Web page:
KC Council approves revised plan with Edgemoor for new single terminal airport in 8-5 vote

KANSAS CITY, Mo. -- The Kansas City Council has approved a revised memorandum of understanding with Edgemoor on Thursday night for Kansas City's new single terminal airport.

The memorandum passed in an 8-5 vote.

Council members Scott Wagner, Heather Hall, Teresa Loar, Lee Barnes Jr. and Scott Taylor voted against the revised memorandum. Council members Dan Fowler, Quinton Lucas, Jermaine Reed, Katheryn Shields, Jolie Justus, Alissia Canady, Kevin McManus and Mayor Sly James all voted in favor of it.

Just last week the city's aviation committee unanimously approved a revised memorandum of understanding with the Maryland-based firm. A memorandum of understanding is a document between parties that outlines the agreement -- in this case, the new airport project.

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The $1 billion project has gone through plenty of turbulence after it was approved in November. Council members rejected the memorandum of understanding with Egdemoor back in December.

Thursday's council meeting was packed. Several attendees wore "Ready for takeoff" stickers in support of Edgemoor.

Several council members said Thursday they’ve never felt so attacked by interested parties as debate about Edgemoor’s continued involvement played out over the past month.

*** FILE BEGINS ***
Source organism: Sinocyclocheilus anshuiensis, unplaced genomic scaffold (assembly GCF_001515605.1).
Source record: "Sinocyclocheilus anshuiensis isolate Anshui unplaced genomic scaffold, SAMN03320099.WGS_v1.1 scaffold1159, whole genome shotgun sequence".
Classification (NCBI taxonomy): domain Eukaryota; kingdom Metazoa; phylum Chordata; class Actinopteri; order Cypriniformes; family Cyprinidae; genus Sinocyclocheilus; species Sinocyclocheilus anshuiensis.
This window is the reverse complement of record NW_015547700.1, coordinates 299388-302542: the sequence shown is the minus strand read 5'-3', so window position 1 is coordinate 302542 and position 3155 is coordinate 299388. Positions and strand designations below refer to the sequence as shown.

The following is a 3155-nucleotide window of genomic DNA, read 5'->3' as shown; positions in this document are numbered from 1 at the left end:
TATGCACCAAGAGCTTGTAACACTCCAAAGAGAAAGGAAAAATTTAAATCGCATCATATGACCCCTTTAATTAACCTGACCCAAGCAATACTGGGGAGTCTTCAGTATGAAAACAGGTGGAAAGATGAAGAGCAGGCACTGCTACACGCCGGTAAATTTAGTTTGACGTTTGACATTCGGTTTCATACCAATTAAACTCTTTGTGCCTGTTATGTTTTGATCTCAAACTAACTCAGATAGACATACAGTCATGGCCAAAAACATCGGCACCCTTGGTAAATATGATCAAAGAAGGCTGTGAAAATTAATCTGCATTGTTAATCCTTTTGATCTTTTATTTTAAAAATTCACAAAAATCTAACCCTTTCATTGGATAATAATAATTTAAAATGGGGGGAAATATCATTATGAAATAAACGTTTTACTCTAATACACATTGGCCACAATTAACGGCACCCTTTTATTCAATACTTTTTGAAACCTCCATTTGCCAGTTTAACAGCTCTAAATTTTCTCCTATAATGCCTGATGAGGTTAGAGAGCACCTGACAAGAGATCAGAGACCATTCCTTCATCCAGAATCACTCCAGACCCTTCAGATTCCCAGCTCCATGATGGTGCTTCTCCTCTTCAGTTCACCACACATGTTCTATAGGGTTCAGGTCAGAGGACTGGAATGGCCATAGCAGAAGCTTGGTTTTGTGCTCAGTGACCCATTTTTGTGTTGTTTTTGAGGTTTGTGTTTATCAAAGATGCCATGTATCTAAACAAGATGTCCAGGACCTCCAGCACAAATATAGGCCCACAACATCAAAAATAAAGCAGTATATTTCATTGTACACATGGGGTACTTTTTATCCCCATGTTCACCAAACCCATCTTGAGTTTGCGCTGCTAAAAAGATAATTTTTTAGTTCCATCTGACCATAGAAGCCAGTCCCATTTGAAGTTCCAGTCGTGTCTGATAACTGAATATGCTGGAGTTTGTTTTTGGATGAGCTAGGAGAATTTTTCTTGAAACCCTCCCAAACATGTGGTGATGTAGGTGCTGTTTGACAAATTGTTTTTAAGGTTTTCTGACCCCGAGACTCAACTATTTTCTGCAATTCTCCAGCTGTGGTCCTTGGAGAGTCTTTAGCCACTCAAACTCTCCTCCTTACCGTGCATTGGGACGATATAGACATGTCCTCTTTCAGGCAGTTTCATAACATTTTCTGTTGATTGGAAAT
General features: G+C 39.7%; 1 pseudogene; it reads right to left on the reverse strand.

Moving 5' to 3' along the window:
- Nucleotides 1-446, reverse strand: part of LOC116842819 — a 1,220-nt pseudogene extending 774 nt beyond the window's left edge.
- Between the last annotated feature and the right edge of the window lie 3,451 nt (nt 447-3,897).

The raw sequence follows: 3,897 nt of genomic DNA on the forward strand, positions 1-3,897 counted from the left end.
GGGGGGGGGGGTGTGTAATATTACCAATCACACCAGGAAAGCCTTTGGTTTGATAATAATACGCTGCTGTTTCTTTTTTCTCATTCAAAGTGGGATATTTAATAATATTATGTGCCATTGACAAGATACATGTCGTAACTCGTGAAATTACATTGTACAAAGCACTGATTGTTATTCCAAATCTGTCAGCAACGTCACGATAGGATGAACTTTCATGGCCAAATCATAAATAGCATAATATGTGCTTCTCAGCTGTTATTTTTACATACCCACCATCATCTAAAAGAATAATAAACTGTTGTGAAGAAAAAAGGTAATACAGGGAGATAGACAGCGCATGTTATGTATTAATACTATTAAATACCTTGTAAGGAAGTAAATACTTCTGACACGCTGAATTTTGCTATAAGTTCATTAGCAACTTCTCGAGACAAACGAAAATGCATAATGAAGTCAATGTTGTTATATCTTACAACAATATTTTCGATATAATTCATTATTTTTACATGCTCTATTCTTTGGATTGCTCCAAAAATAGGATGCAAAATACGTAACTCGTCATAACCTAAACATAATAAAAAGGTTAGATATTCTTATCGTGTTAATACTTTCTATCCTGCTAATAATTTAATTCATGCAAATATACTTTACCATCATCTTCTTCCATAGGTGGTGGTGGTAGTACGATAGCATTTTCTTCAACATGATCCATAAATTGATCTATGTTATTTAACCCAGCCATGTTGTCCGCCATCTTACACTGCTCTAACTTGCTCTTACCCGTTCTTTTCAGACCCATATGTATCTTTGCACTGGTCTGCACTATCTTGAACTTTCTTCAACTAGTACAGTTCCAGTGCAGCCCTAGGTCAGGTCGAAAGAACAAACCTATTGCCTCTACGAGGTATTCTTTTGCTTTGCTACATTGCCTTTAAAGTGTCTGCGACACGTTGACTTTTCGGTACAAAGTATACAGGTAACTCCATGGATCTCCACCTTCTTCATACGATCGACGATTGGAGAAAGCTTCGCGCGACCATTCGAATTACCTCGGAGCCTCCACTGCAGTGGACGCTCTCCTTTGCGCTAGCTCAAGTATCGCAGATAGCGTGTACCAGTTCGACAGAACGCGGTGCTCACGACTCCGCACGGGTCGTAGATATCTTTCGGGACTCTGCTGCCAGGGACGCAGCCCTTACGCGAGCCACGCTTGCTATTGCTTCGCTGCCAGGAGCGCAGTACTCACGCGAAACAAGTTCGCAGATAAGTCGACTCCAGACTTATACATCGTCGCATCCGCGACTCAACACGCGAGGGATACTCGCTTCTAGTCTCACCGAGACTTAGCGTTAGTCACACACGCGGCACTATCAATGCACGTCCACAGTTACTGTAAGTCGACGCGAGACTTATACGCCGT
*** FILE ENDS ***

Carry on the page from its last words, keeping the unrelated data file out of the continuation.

“These are humongous decisions and a hell of a lot of money, and I think we just need to have everybody back off, settle down and let us do our jobs,” Loar said Thursday.

“Just in the past 24 hours, I’ve got messages that suggest I’ve sold out black folks. I’ve sold out the city,” said Lucas, who changed his initial vote.

James, was less concerned with the political pressure.

“You’re here to make hard decisions, and when you have hard decisions involving large amounts of money, people get all sorts of weird sometimes," he said. "That’s the nature of the beast. You can’t take it personally.”

But James did ask for civility as the council will vote on a development agreement with  Edgemoor at a later date.

“We need to continue this in a smooth and business like manner, and get this done without a lot of problems and rancor,” Mayor James said.

Before that can happen, Edgemoor still has to finish environmental work, drawings, architectural work and negotiations with airlines and labor. Groundbreaking would be scheduled for the fall.

But before the memorandum was approved, there was a fierce debate in the council's chambers.

The main concerns centered around Edgmoor’s commitment to minority hiring, labor hiring and other issues.

“Those who will never get an opportunity to work at the airport probably won’t get an opportunity to fly out of this airport," Barnes Jr. said Thursday of a lack of community benefits for distressed census tracks.

The revised memorandum of understanding resolved 43 of the 45 concerns expressed by council members.

Chief among the changes are holding Edgemoor to a minority and women owned business participation rate of 35 percent for the $1 billion project.

Reimbursement for costs incurred by the developer, should the agreement be terminated, has also been reduced from $30 million to $23.2 million.

A community benefits agreement is now worth more than $28 million and includes money for veterans and Northland projects.